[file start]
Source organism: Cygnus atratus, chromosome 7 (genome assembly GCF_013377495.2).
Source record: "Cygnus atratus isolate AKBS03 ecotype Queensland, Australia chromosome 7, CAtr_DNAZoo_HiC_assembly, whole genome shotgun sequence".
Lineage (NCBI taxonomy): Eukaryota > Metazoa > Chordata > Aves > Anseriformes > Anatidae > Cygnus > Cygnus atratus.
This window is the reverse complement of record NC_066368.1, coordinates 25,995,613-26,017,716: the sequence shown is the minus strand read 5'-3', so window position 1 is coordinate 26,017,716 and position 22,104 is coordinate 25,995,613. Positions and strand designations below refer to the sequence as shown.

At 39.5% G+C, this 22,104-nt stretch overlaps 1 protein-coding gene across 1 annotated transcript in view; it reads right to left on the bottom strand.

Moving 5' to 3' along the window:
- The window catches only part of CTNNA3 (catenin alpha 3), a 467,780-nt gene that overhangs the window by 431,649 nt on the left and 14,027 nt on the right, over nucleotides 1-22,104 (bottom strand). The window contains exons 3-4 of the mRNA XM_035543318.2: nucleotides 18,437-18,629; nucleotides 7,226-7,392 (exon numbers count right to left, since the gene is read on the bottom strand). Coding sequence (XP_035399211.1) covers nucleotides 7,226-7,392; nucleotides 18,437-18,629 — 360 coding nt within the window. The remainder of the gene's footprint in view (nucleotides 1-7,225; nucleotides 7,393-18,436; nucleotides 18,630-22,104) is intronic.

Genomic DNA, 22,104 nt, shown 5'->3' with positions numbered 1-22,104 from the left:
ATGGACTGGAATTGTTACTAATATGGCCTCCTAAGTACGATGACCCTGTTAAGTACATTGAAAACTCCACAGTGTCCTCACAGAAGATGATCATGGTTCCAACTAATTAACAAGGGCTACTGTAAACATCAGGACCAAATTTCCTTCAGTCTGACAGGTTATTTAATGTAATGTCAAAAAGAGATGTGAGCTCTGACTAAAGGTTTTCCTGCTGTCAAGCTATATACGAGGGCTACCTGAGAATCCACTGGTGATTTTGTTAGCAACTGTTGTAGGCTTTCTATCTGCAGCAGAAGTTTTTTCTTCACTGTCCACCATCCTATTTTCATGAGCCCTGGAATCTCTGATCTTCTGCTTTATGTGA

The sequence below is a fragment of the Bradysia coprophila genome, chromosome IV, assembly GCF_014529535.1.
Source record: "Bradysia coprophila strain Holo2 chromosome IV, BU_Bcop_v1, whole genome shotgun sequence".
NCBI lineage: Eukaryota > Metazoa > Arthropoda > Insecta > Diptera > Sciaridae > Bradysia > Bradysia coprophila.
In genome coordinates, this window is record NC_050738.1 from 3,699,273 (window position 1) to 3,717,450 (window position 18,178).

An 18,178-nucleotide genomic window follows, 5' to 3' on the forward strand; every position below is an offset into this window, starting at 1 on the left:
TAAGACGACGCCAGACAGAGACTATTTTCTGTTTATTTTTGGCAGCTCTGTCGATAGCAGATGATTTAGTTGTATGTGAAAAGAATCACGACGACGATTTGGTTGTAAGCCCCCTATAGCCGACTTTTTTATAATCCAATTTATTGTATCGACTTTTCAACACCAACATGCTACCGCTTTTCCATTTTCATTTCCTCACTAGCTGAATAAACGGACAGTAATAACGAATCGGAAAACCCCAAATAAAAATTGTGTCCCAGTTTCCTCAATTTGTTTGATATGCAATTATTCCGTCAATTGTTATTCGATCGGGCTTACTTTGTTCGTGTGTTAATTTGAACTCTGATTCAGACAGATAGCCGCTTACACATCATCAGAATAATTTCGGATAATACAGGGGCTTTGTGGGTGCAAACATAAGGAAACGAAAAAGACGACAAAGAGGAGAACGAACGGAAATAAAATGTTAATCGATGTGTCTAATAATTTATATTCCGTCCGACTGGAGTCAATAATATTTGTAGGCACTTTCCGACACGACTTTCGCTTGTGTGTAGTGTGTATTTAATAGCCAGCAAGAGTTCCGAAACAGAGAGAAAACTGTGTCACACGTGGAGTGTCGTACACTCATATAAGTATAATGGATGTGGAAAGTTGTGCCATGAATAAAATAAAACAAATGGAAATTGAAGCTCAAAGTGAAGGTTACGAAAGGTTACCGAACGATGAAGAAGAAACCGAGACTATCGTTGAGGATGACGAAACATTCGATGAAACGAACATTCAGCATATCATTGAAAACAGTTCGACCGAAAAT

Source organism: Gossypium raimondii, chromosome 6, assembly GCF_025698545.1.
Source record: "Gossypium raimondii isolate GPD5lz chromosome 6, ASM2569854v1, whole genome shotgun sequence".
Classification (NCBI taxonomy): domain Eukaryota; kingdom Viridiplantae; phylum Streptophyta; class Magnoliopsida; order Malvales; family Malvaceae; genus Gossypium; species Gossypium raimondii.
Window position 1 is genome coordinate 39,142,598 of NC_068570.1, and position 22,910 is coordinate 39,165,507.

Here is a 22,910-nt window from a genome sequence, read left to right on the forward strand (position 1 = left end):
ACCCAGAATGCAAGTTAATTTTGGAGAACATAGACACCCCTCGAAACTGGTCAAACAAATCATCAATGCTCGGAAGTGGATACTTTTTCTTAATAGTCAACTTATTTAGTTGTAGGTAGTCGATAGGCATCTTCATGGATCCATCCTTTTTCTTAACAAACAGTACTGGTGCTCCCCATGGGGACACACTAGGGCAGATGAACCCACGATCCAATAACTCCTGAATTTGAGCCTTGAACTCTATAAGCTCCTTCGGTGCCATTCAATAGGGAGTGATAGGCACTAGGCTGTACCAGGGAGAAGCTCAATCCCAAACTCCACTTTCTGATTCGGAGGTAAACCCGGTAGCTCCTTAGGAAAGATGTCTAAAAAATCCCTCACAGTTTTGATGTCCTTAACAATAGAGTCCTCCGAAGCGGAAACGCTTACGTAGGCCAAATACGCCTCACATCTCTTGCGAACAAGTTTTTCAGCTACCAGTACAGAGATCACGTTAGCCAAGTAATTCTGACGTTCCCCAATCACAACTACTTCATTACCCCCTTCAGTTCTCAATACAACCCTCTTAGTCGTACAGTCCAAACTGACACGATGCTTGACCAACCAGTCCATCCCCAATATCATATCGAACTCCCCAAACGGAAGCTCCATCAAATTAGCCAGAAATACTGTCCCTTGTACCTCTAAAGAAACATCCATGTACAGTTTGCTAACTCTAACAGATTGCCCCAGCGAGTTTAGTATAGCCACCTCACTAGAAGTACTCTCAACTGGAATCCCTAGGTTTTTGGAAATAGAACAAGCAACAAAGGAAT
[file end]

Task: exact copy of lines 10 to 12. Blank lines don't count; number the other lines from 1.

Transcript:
The sequence below is a fragment of the Bradysia coprophila genome, chromosome IV, assembly GCF_014529535.1.
Source record: "Bradysia coprophila strain Holo2 chromosome IV, BU_Bcop_v1, whole genome shotgun sequence".
NCBI lineage: Eukaryota > Metazoa > Arthropoda > Insecta > Diptera > Sciaridae > Bradysia > Bradysia coprophila.